Risky Business

How To Raise An Adventurous Kid (But Not A Risk-Seeking Lunatic)

You’ll have to get comfortable with letting your kid take risks.

Originally Published: 
A boy and his dad mountain biking in the woods.
Sally Anscombe/Getty

Kids need adventure. It is, in fact, fundamental to their development. It’s not that babies and toddlers need to be taken hang gliding over the Himalayas, but they do need to have access to new experiences, as their brains are forming and growing and changing every minute. This poses a particular challenge for parents, who naturally tend to try to keep their kid safe and who step in at the first notice of potential danger or strife. But, if a parent wants a kid who tries new things and, in turn, has strong and healthy brain development, they need to pull back, says Ann Pleshette Murphy, author of The Secret of Play and former editor-in-chief of Parents Magazine.

“The process of developmentally growing up is all about the pruning that takes place in the brain, and that happens based on experience and reinforcement. So if in an extreme situation, a baby is institutionalized and not allowed to run around, they can never make up for those early years of being held back. It’s not just physical restrictions that you see later,” says Murphy.

In other words, if kids don’t run to the edge every once in a while, that sense of limitation will harm their brain development. So what’s a parent to do? Here are five things that parents who want to raise adventurous kids do.

Create A Safe Environment For Your Babies

Parents who want to help their babies explore their homes safely babyproof their house to the max. “The bottom line is that kids don’t need much,” says Murphy. “They’re naturally curious. That’s why we baby proof a house, because they don’t mean to stick a pin in the light socket, but they will, because it looks interesting.”

So instead of letting kids run straight to the knife drawer, parents should ensure that their home is safe, and that it’s an environment that a kid can safely explore, until they hit about age 2 or 3 — which is about the time kids understand that doing some things will hurt them, and they avoid those things.

Let Your Kids Explore

Parents who want kids who are confident and unafraid of adventure let their kids explore around the house or at the park. Murphy says that by the time kids are about 2 years old, they hear the word “no” every seven minutes. Instead of rushing in or limiting a kids exploration, parents should actively encourage their kids to explore the environment around them, assuming that environment is, of course, babyproofed. Although parents can keep a close eye, they should try not to say “no” as often as they do.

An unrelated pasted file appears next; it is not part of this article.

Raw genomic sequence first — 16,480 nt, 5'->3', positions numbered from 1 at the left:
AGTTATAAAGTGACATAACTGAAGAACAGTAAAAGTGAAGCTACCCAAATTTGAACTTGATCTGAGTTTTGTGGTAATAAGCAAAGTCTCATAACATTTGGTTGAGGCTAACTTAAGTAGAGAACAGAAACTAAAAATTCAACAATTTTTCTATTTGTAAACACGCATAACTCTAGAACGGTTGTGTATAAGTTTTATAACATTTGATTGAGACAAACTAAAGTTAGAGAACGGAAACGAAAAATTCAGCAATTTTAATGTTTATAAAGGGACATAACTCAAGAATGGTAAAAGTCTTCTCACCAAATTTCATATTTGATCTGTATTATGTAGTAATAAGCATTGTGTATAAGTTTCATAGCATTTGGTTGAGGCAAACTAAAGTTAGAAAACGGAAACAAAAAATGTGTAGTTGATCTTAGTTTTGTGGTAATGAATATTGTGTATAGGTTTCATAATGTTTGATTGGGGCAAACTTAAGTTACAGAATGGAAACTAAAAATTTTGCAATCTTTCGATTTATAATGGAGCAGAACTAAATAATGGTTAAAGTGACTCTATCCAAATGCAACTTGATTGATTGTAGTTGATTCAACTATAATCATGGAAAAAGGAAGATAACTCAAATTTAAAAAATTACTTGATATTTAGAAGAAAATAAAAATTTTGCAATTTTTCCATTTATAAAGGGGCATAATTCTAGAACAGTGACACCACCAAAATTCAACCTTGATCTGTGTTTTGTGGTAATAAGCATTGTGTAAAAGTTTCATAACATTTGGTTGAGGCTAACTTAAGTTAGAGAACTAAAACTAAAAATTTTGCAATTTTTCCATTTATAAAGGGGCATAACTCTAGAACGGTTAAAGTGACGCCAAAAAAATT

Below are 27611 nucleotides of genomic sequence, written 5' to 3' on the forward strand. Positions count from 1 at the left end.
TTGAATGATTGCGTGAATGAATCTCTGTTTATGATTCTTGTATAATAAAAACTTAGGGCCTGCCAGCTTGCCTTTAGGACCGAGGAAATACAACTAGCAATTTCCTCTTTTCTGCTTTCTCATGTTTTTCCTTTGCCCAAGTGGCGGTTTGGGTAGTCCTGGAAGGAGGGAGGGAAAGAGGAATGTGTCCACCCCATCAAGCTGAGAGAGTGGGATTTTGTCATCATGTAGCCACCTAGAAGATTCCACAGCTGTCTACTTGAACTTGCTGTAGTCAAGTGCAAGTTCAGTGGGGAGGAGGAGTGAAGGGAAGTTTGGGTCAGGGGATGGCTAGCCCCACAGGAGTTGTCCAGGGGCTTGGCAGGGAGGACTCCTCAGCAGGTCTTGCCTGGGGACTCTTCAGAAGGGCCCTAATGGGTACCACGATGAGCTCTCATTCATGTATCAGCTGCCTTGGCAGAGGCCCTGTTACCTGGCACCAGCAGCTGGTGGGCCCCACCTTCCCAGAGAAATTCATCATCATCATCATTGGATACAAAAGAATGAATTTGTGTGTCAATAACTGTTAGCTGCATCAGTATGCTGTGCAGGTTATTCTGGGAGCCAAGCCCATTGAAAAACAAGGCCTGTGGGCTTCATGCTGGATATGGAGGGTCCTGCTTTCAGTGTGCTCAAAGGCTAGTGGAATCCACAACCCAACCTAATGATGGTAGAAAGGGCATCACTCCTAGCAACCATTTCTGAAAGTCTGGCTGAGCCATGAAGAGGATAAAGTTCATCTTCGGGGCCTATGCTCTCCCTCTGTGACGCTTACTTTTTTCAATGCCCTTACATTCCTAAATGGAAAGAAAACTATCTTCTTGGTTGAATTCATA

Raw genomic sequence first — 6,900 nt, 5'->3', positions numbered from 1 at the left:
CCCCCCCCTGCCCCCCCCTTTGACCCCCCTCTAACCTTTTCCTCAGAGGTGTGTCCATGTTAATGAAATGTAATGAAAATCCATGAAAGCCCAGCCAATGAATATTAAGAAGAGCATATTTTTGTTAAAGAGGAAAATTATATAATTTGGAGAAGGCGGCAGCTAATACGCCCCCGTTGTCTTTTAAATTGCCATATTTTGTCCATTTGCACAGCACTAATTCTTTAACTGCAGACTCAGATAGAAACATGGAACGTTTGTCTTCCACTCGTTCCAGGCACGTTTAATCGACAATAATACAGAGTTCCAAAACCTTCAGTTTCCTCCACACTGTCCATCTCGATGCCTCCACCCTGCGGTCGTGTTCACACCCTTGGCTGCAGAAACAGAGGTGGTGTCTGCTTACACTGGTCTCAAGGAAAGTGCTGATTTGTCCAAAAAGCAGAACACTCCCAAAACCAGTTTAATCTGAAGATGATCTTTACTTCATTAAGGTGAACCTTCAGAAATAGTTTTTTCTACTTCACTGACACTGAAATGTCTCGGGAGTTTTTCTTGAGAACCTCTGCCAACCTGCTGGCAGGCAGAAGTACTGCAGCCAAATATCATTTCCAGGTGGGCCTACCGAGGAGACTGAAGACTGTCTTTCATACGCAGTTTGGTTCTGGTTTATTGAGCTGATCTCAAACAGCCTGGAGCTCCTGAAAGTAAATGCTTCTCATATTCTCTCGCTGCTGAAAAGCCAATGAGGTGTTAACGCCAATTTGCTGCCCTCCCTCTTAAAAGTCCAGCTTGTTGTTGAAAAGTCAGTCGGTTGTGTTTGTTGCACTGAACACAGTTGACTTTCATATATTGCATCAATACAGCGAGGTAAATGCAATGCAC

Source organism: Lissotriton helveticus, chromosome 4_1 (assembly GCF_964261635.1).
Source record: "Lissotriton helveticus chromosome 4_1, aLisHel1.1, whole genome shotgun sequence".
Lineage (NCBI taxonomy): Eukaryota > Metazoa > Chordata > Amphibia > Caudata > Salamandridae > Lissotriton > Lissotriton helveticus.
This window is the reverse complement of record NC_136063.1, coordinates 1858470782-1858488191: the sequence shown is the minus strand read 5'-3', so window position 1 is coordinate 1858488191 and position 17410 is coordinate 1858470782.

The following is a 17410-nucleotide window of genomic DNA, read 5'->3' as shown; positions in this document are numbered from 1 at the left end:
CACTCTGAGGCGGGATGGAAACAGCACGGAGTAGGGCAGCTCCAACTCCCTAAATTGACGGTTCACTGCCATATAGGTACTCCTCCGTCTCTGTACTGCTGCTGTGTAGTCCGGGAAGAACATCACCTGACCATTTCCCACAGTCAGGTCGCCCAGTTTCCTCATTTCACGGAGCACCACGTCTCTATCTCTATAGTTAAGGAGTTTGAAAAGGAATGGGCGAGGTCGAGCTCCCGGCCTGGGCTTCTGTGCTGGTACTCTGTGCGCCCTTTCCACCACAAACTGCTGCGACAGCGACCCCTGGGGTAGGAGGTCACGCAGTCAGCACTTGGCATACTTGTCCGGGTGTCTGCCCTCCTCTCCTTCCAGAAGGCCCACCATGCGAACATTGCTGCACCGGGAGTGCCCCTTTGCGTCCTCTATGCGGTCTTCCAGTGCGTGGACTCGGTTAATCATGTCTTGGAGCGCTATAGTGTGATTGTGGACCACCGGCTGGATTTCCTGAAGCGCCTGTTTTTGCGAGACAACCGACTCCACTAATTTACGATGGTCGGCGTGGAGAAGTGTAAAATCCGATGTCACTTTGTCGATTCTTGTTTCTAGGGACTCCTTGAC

Hold Back When Your Kids Skin Their Knees

It’s hard not to rush to a kid when they’ve hurt themselves, but on the playground, a skinned knee is really no big deal. Kids will fall off the jungle gym, trip when running down a hill, and jump off swing sets, and sometimes, that will hurt. But parents need to hold back unless a kid is truly injured — kids are, at this point, testing their physical boundaries. If a kid falls, parents should wait to see how their kid reacts to the pain. “You’ll see this all the time: Children will fall down and look over to their parents too see whether they should be upset. And then, if mom is upset, the pain hits,” says Murphy.

Accept All Types of Adventurousness

Not every adventurous kid is going to climb to the top of the jungle gym. For older kids, especially those who are shy, simply meeting a new friend or going to a birthday party where they don’t know any people is a type of adventurousness that should be celebrated, says Murphy. After all, kids grow into adults, and adults don’t spend all of their days on jungle gyms. Giving them the tools to be confident and social with new acquaintances will serve them in the long term.

Introduce Your Kids To Things That Scare Them

Parents who want to raise kids who are adventurous should make sure that they safely introduce their kids to things that scare them. That means that if a kid is scared of, say, big animals, they don’t straight up take them on a safari. But they do take them to the pet store on an adoption day and make sure they at least walk by the cage of doggies waiting to be adopted. This builds resiliency — a key trait in adventurous kids — and it also helps them realize that their fears might not be so scary after all, Murphy says.

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